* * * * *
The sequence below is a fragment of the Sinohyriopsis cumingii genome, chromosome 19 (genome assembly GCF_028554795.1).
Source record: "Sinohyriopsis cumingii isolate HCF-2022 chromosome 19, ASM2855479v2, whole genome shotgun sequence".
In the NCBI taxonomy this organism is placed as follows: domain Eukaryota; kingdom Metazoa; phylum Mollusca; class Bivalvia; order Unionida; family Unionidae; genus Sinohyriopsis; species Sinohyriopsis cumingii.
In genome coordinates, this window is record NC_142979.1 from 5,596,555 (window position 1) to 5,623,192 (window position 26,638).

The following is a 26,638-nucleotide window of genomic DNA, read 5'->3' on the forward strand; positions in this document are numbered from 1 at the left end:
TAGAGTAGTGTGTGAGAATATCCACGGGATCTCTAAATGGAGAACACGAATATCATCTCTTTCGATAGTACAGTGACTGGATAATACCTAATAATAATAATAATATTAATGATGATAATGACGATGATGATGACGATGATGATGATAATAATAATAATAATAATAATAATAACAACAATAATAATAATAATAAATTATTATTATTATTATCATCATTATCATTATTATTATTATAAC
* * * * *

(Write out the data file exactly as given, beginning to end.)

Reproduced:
The sequence below is a fragment of the Sinohyriopsis cumingii genome, chromosome 19 (genome assembly GCF_028554795.1).
Source record: "Sinohyriopsis cumingii isolate HCF-2022 chromosome 19, ASM2855479v2, whole genome shotgun sequence".
In the NCBI taxonomy this organism is placed as follows: domain Eukaryota; kingdom Metazoa; phylum Mollusca; class Bivalvia; order Unionida; family Unionidae; genus Sinohyriopsis; species Sinohyriopsis cumingii.
In genome coordinates, this window is record NC_142979.1 from 5,596,555 (window position 1) to 5,623,192 (window position 26,638).

The following is a 26,638-nucleotide window of genomic DNA, read 5'->3' on the forward strand; positions in this document are numbered from 1 at the left end:
TAGAGTAGTGTGTGAGAATATCCACGGGATCTCTAAATGGAGAACACGAATATCATCTCTTTCGATAGTACAGTGACTGGATAATACCTAATAATAATAATAATATTAATGATGATAATGACGATGATGATGACGATGATGATGATAATAATAATAATAATAATAATAATAACAACAATAATAATAATAATAAATTATTATTATTATTATCATCATTATCATTATTATTATTATAAC